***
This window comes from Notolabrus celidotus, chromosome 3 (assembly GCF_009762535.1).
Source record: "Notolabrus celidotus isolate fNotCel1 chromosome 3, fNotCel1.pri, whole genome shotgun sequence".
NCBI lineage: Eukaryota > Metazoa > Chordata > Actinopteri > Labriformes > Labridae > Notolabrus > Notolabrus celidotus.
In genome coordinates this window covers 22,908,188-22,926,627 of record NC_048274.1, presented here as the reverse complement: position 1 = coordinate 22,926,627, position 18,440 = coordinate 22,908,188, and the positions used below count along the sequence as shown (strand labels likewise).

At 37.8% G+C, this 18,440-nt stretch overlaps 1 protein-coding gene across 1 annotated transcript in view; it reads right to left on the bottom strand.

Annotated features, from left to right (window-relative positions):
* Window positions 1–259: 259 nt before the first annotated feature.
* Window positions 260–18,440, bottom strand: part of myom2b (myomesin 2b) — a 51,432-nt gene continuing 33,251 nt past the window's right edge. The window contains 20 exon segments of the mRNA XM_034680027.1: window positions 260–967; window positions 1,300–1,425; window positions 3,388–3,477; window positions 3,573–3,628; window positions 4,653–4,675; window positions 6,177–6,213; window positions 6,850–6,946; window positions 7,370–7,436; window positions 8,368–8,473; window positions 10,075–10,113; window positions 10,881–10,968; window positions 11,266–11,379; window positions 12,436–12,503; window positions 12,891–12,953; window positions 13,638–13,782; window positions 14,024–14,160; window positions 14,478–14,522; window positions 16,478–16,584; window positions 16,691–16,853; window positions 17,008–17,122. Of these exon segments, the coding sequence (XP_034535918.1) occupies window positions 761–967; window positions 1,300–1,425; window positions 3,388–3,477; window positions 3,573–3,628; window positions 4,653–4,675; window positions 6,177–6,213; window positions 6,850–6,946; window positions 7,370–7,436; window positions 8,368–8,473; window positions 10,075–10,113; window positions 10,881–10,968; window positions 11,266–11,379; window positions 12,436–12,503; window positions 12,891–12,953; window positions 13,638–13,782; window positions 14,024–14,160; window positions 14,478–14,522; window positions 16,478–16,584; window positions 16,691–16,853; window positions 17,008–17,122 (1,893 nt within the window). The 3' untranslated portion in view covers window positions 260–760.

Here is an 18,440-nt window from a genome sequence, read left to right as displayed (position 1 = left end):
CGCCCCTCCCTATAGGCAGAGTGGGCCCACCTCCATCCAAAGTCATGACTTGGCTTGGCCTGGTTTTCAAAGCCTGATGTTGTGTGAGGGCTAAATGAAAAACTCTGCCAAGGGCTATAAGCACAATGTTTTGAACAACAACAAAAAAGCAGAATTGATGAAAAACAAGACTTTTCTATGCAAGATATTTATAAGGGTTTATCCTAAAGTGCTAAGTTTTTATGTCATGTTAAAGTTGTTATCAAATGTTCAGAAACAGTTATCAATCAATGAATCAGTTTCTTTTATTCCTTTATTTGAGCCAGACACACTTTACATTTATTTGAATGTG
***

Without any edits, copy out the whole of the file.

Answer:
This window comes from Notolabrus celidotus, chromosome 3 (assembly GCF_009762535.1).
Source record: "Notolabrus celidotus isolate fNotCel1 chromosome 3, fNotCel1.pri, whole genome shotgun sequence".
NCBI lineage: Eukaryota > Metazoa > Chordata > Actinopteri > Labriformes > Labridae > Notolabrus > Notolabrus celidotus.
In genome coordinates this window covers 22,908,188-22,926,627 of record NC_048274.1, presented here as the reverse complement: position 1 = coordinate 22,926,627, position 18,440 = coordinate 22,908,188, and the positions used below count along the sequence as shown (strand labels likewise).

At 37.8% G+C, this 18,440-nt stretch overlaps 1 protein-coding gene across 1 annotated transcript in view; it reads right to left on the bottom strand.

Annotated features, from left to right (window-relative positions):
* Window positions 1–259: 259 nt before the first annotated feature.
* Window positions 260–18,440, bottom strand: part of myom2b (myomesin 2b) — a 51,432-nt gene continuing 33,251 nt past the window's right edge. The window contains 20 exon segments of the mRNA XM_034680027.1: window positions 260–967; window positions 1,300–1,425; window positions 3,388–3,477; window positions 3,573–3,628; window positions 4,653–4,675; window positions 6,177–6,213; window positions 6,850–6,946; window positions 7,370–7,436; window positions 8,368–8,473; window positions 10,075–10,113; window positions 10,881–10,968; window positions 11,266–11,379; window positions 12,436–12,503; window positions 12,891–12,953; window positions 13,638–13,782; window positions 14,024–14,160; window positions 14,478–14,522; window positions 16,478–16,584; window positions 16,691–16,853; window positions 17,008–17,122. Of these exon segments, the coding sequence (XP_034535918.1) occupies window positions 761–967; window positions 1,300–1,425; window positions 3,388–3,477; window positions 3,573–3,628; window positions 4,653–4,675; window positions 6,177–6,213; window positions 6,850–6,946; window positions 7,370–7,436; window positions 8,368–8,473; window positions 10,075–10,113; window positions 10,881–10,968; window positions 11,266–11,379; window positions 12,436–12,503; window positions 12,891–12,953; window positions 13,638–13,782; window positions 14,024–14,160; window positions 14,478–14,522; window positions 16,478–16,584; window positions 16,691–16,853; window positions 17,008–17,122 (1,893 nt within the window). The 3' untranslated portion in view covers window positions 260–760.

Here is an 18,440-nt window from a genome sequence, read left to right as displayed (position 1 = left end):
CGCCCCTCCCTATAGGCAGAGTGGGCCCACCTCCATCCAAAGTCATGACTTGGCTTGGCCTGGTTTTCAAAGCCTGATGTTGTGTGAGGGCTAAATGAAAAACTCTGCCAAGGGCTATAAGCACAATGTTTTGAACAACAACAAAAAAGCAGAATTGATGAAAAACAAGACTTTTCTATGCAAGATATTTATAAGGGTTTATCCTAAAGTGCTAAGTTTTTATGTCATGTTAAAGTTGTTATCAAATGTTCAGAAACAGTTATCAATCAATGAATCAGTTTCTTTTATTCCTTTATTTGAGCCAGACACACTTTACATTTATTTGAATGTG